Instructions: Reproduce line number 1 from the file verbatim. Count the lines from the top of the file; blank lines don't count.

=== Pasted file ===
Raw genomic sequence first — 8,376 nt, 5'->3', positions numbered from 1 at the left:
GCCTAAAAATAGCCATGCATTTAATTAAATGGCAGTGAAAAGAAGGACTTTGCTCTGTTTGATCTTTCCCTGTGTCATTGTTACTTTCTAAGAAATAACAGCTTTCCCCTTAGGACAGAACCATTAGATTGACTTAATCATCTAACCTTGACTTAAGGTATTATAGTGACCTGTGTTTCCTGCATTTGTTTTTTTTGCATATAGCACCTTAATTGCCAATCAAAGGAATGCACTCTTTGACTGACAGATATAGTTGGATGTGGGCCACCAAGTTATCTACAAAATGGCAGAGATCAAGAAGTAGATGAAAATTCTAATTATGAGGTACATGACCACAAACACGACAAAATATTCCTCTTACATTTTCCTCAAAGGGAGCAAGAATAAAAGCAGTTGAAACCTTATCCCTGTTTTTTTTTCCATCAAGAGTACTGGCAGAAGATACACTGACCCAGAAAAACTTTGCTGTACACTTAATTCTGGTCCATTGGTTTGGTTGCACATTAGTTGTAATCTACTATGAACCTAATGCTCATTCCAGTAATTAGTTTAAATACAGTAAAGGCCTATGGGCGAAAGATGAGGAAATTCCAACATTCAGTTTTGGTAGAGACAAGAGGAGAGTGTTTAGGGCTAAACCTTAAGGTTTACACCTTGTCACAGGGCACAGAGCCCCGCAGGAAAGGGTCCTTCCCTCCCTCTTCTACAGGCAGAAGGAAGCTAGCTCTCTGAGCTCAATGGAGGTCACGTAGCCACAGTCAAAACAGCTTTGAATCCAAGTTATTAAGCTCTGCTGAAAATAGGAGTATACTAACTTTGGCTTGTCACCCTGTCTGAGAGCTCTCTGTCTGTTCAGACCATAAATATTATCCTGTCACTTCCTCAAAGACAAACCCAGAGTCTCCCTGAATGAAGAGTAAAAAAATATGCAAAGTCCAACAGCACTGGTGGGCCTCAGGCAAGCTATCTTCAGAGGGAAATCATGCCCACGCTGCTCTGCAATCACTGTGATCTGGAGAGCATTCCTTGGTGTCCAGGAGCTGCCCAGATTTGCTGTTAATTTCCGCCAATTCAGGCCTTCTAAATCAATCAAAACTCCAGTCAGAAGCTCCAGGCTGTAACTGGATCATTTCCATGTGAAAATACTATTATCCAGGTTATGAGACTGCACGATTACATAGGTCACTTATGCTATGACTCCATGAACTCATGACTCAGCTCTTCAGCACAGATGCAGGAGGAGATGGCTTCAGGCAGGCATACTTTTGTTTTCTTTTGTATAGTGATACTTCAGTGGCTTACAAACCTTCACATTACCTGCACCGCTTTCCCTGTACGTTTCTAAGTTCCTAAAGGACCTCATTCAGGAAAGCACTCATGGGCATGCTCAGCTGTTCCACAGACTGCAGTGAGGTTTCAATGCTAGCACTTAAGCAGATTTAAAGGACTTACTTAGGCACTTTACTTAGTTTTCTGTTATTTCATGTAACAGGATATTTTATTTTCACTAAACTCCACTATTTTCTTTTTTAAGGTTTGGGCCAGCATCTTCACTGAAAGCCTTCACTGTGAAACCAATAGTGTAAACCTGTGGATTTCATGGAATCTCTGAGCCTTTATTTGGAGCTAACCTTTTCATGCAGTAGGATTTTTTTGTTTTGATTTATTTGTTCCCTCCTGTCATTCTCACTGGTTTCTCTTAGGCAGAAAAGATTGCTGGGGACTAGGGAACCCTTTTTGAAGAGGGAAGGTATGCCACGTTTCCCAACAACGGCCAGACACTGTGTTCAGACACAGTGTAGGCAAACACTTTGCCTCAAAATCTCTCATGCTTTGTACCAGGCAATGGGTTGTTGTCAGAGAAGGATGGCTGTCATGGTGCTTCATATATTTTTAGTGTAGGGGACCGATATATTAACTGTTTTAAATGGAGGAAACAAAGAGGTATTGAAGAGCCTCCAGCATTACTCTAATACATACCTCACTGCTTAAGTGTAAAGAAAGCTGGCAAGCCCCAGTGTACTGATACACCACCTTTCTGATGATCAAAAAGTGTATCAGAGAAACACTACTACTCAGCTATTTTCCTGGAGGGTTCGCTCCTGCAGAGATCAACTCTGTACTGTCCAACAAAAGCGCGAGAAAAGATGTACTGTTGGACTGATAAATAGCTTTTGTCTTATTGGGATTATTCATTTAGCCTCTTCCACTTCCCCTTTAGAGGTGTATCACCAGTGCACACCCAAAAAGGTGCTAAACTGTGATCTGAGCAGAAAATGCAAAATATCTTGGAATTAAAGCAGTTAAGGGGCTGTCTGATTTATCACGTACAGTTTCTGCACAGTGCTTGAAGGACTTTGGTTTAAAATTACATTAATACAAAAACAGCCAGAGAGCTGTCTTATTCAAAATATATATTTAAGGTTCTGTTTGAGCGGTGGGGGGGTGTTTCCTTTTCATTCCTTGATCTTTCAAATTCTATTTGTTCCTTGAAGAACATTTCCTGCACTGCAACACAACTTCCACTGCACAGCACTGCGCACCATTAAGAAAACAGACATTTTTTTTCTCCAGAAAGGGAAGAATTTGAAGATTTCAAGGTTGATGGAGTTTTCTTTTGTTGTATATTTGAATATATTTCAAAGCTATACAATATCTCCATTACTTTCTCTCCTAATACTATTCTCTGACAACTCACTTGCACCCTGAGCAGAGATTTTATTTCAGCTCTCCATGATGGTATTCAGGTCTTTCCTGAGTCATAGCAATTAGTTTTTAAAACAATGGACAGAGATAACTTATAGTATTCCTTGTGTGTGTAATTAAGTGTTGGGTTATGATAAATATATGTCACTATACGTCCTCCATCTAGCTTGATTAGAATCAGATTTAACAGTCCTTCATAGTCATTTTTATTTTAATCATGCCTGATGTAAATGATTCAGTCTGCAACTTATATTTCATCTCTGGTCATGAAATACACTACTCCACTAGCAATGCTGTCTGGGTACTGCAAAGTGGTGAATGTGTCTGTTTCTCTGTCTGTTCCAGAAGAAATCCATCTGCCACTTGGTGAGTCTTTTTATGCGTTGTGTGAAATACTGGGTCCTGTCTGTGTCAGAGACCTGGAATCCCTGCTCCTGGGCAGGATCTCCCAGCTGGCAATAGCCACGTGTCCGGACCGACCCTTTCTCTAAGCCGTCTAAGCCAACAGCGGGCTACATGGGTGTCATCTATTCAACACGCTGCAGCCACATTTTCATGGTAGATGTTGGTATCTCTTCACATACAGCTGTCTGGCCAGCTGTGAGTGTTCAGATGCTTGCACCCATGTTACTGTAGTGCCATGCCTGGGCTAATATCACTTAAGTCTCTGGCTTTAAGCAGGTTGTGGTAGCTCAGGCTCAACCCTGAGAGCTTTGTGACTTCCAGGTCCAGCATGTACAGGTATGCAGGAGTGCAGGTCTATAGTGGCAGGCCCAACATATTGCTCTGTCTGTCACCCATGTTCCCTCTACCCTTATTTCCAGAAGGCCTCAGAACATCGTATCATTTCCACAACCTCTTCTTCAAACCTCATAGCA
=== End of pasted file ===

Raw genomic sequence first — 8,376 nt, 5'->3', positions numbered from 1 at the left: